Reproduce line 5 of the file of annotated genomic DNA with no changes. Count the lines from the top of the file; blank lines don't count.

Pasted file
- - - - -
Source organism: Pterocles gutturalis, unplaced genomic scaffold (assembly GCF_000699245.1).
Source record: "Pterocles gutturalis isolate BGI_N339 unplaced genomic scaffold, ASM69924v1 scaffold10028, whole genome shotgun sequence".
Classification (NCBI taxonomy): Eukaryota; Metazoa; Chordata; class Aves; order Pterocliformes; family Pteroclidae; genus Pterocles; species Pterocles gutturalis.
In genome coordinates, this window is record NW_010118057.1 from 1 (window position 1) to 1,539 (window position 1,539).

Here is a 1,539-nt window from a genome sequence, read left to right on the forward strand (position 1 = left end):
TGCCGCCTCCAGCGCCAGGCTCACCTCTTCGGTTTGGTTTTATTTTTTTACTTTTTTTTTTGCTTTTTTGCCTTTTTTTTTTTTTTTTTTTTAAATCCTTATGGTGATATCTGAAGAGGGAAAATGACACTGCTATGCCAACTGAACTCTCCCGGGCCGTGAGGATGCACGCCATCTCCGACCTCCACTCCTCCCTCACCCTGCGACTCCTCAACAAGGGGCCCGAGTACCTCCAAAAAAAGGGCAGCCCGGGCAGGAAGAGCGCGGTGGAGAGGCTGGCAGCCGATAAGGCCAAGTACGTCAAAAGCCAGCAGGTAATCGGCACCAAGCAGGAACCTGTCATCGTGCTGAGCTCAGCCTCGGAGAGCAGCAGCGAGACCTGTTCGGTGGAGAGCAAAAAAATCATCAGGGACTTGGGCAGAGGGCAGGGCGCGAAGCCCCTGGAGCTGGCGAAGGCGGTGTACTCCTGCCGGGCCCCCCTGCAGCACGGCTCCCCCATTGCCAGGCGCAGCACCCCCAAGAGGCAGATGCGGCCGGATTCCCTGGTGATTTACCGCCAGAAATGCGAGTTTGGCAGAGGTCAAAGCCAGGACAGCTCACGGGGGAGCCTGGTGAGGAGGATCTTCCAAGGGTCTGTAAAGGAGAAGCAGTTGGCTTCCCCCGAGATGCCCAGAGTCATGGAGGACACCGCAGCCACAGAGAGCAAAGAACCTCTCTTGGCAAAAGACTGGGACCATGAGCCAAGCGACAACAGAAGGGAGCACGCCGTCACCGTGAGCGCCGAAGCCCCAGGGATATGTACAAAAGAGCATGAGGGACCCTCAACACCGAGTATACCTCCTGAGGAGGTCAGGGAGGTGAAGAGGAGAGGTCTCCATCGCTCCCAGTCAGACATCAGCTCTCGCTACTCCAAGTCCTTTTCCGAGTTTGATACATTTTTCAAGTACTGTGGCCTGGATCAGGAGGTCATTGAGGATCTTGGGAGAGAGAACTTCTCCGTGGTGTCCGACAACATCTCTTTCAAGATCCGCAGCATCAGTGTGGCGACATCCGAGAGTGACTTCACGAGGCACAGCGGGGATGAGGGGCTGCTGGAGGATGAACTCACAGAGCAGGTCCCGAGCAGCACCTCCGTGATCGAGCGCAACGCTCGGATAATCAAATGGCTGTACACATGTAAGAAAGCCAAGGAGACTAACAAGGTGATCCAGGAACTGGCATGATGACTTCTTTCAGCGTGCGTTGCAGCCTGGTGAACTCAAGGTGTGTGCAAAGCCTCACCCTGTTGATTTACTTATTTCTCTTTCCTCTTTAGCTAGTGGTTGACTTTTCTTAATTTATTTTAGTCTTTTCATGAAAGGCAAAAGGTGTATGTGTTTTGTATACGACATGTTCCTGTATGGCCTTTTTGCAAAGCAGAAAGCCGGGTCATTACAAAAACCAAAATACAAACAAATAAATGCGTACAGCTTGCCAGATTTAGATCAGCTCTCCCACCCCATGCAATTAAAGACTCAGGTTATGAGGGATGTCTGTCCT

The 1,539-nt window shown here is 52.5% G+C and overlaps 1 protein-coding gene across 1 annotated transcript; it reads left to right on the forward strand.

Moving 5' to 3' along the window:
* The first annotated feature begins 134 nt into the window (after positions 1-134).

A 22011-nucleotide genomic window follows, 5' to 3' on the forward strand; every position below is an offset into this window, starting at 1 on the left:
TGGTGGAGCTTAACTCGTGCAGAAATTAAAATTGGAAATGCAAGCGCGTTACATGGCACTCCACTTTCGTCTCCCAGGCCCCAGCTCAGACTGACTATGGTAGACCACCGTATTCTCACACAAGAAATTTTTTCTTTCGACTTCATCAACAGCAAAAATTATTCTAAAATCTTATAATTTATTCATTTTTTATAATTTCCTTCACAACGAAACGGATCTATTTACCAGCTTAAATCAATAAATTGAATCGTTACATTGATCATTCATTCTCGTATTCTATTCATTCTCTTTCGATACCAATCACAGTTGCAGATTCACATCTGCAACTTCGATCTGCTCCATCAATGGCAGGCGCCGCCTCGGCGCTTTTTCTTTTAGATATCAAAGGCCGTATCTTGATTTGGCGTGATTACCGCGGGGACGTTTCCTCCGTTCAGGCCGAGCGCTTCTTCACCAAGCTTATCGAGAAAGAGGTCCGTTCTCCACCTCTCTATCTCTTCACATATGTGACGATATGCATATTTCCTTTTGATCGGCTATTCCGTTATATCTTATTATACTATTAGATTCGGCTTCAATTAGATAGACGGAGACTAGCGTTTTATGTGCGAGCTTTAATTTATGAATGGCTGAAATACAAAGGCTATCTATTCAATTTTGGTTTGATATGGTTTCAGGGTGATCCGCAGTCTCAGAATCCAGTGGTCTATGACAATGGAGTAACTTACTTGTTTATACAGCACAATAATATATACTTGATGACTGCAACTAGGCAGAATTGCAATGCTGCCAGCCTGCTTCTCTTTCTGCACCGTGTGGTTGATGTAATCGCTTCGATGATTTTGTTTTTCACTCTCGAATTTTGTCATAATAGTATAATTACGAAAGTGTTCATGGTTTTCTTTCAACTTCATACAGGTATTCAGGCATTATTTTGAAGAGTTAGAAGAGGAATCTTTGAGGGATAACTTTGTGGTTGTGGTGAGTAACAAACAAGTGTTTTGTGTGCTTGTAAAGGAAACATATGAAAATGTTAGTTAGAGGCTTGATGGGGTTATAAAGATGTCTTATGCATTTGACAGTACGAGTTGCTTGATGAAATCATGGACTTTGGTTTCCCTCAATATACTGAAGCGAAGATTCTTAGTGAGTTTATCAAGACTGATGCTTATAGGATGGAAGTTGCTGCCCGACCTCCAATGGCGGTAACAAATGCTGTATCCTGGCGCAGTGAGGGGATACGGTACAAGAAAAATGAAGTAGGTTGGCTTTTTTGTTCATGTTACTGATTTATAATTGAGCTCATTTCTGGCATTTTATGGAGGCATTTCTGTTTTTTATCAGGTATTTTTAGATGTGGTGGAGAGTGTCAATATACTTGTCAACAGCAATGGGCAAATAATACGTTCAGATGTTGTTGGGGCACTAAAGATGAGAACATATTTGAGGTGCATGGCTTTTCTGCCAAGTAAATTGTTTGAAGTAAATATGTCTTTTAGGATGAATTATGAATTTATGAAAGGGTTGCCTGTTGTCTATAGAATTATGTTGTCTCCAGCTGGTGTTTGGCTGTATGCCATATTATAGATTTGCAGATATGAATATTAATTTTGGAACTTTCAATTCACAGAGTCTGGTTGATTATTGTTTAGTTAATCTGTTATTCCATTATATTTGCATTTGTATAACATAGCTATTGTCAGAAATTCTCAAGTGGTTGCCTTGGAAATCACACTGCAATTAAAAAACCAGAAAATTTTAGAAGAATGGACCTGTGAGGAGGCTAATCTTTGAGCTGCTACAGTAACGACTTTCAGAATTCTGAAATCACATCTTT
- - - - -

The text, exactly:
Here is a 1,539-nt window from a genome sequence, read left to right on the forward strand (position 1 = left end):